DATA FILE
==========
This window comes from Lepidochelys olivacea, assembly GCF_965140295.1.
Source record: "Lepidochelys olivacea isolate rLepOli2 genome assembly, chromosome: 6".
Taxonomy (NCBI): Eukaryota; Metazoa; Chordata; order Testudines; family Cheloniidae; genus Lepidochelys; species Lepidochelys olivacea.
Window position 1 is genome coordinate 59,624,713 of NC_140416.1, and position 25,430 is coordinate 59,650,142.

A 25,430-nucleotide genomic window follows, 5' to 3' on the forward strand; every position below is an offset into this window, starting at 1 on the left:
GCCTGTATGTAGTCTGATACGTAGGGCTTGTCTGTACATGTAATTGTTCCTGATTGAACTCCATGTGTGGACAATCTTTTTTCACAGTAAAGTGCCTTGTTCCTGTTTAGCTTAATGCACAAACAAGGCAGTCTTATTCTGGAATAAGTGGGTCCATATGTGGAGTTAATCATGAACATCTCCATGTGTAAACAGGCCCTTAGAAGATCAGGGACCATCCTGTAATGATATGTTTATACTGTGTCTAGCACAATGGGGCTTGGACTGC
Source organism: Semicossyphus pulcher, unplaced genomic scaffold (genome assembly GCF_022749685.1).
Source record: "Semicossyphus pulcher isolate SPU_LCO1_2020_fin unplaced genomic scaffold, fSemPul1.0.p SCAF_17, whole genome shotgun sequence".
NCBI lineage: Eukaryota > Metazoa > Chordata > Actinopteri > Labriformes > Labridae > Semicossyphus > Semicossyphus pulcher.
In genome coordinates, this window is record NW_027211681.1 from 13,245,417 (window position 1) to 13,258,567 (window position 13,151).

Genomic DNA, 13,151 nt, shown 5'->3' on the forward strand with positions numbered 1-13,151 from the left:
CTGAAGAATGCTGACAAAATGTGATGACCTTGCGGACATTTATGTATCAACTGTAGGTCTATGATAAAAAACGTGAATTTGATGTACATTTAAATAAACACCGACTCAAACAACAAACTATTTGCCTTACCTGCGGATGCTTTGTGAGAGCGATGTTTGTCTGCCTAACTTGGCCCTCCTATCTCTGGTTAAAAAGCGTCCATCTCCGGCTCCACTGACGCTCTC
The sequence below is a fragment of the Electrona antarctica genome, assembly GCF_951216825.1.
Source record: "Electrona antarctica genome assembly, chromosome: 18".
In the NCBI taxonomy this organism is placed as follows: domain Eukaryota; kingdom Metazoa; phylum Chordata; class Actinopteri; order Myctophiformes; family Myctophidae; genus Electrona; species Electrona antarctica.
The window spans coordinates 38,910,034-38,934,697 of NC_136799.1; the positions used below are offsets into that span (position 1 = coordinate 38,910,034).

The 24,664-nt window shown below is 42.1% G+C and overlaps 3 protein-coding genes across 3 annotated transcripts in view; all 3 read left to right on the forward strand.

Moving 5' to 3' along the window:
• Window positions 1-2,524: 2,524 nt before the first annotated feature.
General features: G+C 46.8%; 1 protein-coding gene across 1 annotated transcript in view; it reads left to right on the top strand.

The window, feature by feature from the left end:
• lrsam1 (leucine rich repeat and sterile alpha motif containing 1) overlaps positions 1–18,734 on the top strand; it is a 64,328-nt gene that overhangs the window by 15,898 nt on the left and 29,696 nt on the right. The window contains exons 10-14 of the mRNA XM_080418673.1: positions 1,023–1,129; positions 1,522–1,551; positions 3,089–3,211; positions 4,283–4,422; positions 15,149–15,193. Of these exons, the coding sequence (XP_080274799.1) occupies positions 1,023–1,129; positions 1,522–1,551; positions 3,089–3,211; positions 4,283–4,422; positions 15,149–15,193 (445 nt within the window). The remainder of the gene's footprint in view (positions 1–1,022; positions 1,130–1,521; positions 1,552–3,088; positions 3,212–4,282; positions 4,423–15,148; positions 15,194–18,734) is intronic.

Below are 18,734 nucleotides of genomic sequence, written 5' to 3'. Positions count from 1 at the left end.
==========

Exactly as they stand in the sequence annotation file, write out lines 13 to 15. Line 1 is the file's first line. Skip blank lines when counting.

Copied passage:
The sequence below is a fragment of the Electrona antarctica genome, assembly GCF_951216825.1.
Source record: "Electrona antarctica genome assembly, chromosome: 18".
In the NCBI taxonomy this organism is placed as follows: domain Eukaryota; kingdom Metazoa; phylum Chordata; class Actinopteri; order Myctophiformes; family Myctophidae; genus Electrona; species Electrona antarctica.